The conflict between whites and Indians was not without "some show of justice" on the part of the Indians, as Brigham Young admitted in his report to Commissioner Manypenny. The land was parceled out among the tribal groups long before white men came. There was a centuries-old ceremony involved in passing from the land of one group to that of another. White men ignored this ritual, either because they had no knowledge of it or because they felt, in their superiority, no need to observe it. There was not much economic land in Utah, and when one Indian group was forced out it had to enter the lands of another for subsistence. This caused conflict between groups, but they often joined against the common invader.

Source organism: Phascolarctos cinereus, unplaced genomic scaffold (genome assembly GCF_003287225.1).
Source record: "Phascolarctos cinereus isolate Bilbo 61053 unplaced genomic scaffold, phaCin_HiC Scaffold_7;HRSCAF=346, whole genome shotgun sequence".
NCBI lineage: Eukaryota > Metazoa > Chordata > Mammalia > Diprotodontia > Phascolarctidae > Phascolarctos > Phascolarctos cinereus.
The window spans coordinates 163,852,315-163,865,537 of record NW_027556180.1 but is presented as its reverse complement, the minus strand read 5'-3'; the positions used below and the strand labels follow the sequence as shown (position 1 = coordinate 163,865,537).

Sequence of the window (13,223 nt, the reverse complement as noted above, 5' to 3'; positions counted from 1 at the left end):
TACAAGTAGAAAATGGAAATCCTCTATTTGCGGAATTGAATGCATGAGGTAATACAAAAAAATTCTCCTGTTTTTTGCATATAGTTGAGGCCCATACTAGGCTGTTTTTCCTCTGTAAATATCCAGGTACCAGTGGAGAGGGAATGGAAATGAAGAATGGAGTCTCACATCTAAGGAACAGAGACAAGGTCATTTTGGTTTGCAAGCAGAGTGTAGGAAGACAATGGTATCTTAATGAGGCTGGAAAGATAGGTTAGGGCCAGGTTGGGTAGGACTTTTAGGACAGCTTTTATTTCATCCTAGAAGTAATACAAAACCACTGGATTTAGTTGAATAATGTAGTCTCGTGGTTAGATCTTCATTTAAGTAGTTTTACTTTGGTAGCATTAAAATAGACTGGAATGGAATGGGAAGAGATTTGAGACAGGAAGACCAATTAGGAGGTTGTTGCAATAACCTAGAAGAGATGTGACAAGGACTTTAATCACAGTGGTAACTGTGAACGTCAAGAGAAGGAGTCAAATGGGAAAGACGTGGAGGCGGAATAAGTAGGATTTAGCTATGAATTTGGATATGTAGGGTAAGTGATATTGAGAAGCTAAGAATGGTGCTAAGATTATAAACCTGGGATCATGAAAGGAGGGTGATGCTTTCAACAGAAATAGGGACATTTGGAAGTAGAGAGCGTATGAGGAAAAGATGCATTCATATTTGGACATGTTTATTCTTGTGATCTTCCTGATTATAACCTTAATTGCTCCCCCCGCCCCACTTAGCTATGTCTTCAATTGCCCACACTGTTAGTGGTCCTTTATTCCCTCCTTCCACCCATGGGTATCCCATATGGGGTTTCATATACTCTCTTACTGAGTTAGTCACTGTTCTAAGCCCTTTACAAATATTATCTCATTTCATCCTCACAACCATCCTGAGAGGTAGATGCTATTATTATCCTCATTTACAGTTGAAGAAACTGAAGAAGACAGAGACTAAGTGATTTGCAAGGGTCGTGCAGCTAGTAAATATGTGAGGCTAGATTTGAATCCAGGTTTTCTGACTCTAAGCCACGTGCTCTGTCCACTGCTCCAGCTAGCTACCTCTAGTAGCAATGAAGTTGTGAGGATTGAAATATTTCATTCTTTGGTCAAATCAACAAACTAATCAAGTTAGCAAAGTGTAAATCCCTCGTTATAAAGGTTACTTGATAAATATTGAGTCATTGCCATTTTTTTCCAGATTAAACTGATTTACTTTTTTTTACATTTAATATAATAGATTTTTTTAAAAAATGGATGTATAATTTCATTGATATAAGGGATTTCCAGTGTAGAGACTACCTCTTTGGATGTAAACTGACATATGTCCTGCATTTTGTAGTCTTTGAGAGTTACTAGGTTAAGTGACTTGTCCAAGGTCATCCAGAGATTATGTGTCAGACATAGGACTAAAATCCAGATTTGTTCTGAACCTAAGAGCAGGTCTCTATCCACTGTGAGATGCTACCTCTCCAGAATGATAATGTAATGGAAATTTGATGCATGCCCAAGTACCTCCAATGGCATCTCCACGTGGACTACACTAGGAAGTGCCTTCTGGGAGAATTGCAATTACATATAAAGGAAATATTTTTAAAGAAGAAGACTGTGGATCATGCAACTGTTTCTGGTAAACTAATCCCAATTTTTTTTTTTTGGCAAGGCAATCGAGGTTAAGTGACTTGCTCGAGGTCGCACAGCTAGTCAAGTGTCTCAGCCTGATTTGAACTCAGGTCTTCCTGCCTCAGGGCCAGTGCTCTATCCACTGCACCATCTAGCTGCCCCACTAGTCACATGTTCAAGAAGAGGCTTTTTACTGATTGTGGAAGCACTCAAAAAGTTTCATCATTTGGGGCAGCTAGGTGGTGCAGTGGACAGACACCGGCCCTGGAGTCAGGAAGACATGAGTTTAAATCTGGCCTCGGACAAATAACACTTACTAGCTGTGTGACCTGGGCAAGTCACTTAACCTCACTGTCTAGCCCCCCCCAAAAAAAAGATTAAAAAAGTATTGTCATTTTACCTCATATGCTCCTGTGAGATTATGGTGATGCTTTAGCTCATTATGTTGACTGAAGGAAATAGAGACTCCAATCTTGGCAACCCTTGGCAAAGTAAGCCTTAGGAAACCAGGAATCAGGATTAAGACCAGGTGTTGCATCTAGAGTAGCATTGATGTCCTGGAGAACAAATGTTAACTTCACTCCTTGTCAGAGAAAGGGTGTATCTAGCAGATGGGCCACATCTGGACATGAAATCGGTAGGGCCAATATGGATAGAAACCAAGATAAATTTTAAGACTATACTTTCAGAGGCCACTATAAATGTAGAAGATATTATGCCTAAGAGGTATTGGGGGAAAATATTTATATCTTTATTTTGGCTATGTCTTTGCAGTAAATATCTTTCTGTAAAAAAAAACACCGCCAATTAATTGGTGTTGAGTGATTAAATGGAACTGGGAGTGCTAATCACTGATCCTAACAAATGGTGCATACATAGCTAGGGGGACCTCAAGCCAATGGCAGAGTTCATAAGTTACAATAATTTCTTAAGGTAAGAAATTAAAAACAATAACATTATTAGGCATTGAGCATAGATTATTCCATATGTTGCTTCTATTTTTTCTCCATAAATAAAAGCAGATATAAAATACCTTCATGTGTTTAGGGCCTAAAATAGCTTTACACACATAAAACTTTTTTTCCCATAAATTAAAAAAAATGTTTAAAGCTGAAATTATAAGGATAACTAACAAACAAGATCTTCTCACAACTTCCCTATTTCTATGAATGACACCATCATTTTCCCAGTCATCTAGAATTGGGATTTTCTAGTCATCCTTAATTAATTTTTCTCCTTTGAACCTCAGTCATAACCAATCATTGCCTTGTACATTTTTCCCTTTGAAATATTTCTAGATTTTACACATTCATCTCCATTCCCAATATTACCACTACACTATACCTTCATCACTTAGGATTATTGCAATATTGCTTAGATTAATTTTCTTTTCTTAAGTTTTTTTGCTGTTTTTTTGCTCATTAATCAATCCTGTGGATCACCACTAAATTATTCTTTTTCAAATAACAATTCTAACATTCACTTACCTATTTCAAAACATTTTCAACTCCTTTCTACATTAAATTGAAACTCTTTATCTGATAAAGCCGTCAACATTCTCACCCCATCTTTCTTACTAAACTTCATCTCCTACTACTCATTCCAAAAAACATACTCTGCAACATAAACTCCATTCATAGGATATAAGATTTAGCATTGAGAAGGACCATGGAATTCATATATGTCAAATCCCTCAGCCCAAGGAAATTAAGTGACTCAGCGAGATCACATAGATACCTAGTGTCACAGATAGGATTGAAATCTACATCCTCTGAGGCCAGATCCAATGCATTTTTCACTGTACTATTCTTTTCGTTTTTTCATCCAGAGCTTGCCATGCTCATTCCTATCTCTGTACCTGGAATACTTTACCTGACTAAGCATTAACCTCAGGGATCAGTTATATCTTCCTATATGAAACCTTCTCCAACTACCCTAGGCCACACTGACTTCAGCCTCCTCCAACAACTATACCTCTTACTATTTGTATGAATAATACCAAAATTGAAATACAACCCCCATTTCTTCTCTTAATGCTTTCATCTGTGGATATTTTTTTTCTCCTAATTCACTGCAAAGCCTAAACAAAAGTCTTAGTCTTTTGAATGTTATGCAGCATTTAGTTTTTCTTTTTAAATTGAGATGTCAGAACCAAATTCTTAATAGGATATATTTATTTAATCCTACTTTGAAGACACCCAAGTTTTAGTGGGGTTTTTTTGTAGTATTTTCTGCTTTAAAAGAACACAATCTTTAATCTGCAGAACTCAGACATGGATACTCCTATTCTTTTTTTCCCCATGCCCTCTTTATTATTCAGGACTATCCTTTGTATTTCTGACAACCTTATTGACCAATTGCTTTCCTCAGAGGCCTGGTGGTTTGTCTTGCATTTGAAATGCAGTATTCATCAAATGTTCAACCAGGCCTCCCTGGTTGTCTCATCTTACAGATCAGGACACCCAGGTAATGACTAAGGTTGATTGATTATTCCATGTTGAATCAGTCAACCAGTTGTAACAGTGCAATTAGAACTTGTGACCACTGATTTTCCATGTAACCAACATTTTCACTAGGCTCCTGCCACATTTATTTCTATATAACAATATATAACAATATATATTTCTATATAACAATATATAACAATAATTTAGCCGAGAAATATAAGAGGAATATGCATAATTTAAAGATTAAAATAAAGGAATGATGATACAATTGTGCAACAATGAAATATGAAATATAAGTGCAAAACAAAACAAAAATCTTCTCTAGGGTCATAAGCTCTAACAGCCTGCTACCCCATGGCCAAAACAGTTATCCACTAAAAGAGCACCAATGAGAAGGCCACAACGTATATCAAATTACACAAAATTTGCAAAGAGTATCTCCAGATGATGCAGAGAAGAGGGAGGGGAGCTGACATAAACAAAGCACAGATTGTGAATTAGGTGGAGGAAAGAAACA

It is surprising on the whole that the history of Utah's Indian wars is not longer than it is. The killing of Captain J. W. Gunnison and members of his party by Pahvant Indians in 1853 was in retaliation for the fatal shooting of Chief Moshoquop's father by emigrants to California. The Walker War of 1853-54 was precipitated by the occupation of Indian lands by white people, and would probably have been more serious except for the restraining influence of the Ute war chief, Sowiette. For years the killing of a number of white travelers at Mountain Meadows in 1857 was thought to be entirely the work of Paiute Indians, but subsequent evidence indicated that, though involved, they were not the instigators. A Mormon, John D. Lee, was executed in 1877, after conviction in a Federal court for his part in the crime. Shoshoni resistance to white settlement was crushed when six hundred Indians were surrounded and killed by Federal soldiers in January, 1863 (seeTour 1a). The Black Hawk War of 1865-68 (a Ute conflict, not to be confused with the Illinois Black Hawk War in 1827-31), was waged over the same question of white preemption of hunting grounds, and had the same sort of ending. In 1879 the Indian agent, N. C. Meeker, and others were killed at the White River Agency in western Colorado by Ute Indians who objected to maltreatment and to having soldiers on the reservation. The outbreak was quickly subdued, mainly because of the peaceful attitude of Chief Ouray, and the Utes were afterward moved to reservations. The three men who left Major J. W. Powell's Colorado River expedition in 1869 were killed by Shivwits Indians. There were Navaho raids in southwestern Utah in the sixties and seventies, and trouble with Paiutes and Utes in the San Juan area in the eighties and nineties. As late as 1921 there was a lesser Paiute uprising in the San Juan country, which terminated when the leader, "Old Posey," was fatally wounded. Between 1861, when the Uintah Basin was set aside for Indian use by President Lincoln, and 1929, when the Kanosh reservation was established, Indians within the State were settled on reservations.